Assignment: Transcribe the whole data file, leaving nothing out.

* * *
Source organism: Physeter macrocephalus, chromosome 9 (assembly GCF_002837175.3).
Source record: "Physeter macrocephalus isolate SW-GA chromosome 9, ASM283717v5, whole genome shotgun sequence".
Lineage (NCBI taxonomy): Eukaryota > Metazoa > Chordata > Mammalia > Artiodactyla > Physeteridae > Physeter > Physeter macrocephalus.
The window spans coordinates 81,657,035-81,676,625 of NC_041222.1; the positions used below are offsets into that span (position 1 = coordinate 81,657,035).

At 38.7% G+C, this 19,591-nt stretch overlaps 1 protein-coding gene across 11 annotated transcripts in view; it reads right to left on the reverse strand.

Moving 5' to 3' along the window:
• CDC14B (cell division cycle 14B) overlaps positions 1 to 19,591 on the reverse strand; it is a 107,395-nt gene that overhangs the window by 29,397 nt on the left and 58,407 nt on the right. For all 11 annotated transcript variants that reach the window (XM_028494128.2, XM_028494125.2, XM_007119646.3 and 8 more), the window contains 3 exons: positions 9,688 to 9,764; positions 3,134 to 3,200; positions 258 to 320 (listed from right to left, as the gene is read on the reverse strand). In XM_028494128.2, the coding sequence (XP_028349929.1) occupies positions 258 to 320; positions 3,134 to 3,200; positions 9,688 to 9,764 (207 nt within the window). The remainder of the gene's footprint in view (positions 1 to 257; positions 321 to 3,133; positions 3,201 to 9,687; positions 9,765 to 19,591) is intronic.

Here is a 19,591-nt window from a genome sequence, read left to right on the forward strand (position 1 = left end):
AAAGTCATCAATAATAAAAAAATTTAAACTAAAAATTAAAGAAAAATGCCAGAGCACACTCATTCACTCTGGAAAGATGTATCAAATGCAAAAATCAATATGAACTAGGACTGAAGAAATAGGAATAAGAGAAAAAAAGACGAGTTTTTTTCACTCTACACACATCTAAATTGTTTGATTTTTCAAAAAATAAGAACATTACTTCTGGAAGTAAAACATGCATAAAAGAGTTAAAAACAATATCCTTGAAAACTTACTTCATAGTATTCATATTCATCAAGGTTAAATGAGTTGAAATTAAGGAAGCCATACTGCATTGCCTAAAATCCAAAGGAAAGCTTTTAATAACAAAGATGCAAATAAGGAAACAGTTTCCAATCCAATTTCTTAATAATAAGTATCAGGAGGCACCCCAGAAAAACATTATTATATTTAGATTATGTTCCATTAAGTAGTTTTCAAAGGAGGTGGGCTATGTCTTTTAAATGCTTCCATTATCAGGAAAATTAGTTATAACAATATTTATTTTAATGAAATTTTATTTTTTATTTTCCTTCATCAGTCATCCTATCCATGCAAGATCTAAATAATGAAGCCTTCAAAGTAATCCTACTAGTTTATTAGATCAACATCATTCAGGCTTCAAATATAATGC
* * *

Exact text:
Source organism: Physeter macrocephalus, chromosome 9 (assembly GCF_002837175.3).
Source record: "Physeter macrocephalus isolate SW-GA chromosome 9, ASM283717v5, whole genome shotgun sequence".
Lineage (NCBI taxonomy): Eukaryota > Metazoa > Chordata > Mammalia > Artiodactyla > Physeteridae > Physeter > Physeter macrocephalus.
The window spans coordinates 81,657,035-81,676,625 of NC_041222.1; the positions used below are offsets into that span (position 1 = coordinate 81,657,035).

At 38.7% G+C, this 19,591-nt stretch overlaps 1 protein-coding gene across 11 annotated transcripts in view; it reads right to left on the reverse strand.

Moving 5' to 3' along the window:
• CDC14B (cell division cycle 14B) overlaps positions 1 to 19,591 on the reverse strand; it is a 107,395-nt gene that overhangs the window by 29,397 nt on the left and 58,407 nt on the right. For all 11 annotated transcript variants that reach the window (XM_028494128.2, XM_028494125.2, XM_007119646.3 and 8 more), the window contains 3 exons: positions 9,688 to 9,764; positions 3,134 to 3,200; positions 258 to 320 (listed from right to left, as the gene is read on the reverse strand). In XM_028494128.2, the coding sequence (XP_028349929.1) occupies positions 258 to 320; positions 3,134 to 3,200; positions 9,688 to 9,764 (207 nt within the window). The remainder of the gene's footprint in view (positions 1 to 257; positions 321 to 3,133; positions 3,201 to 9,687; positions 9,765 to 19,591) is intronic.

Here is a 19,591-nt window from a genome sequence, read left to right on the forward strand (position 1 = left end):
AAAGTCATCAATAATAAAAAAATTTAAACTAAAAATTAAAGAAAAATGCCAGAGCACACTCATTCACTCTGGAAAGATGTATCAAATGCAAAAATCAATATGAACTAGGACTGAAGAAATAGGAATAAGAGAAAAAAAGACGAGTTTTTTTCACTCTACACACATCTAAATTGTTTGATTTTTCAAAAAATAAGAACATTACTTCTGGAAGTAAAACATGCATAAAAGAGTTAAAAACAATATCCTTGAAAACTTACTTCATAGTATTCATATTCATCAAGGTTAAATGAGTTGAAATTAAGGAAGCCATACTGCATTGCCTAAAATCCAAAGGAAAGCTTTTAATAACAAAGATGCAAATAAGGAAACAGTTTCCAATCCAATTTCTTAATAATAAGTATCAGGAGGCACCCCAGAAAAACATTATTATATTTAGATTATGTTCCATTAAGTAGTTTTCAAAGGAGGTGGGCTATGTCTTTTAAATGCTTCCATTATCAGGAAAATTAGTTATAACAATATTTATTTTAATGAAATTTTATTTTTTATTTTCCTTCATCAGTCATCCTATCCATGCAAGATCTAAATAATGAAGCCTTCAAAGTAATCCTACTAGTTTATTAGATCAACATCATTCAGGCTTCAAATATAATGC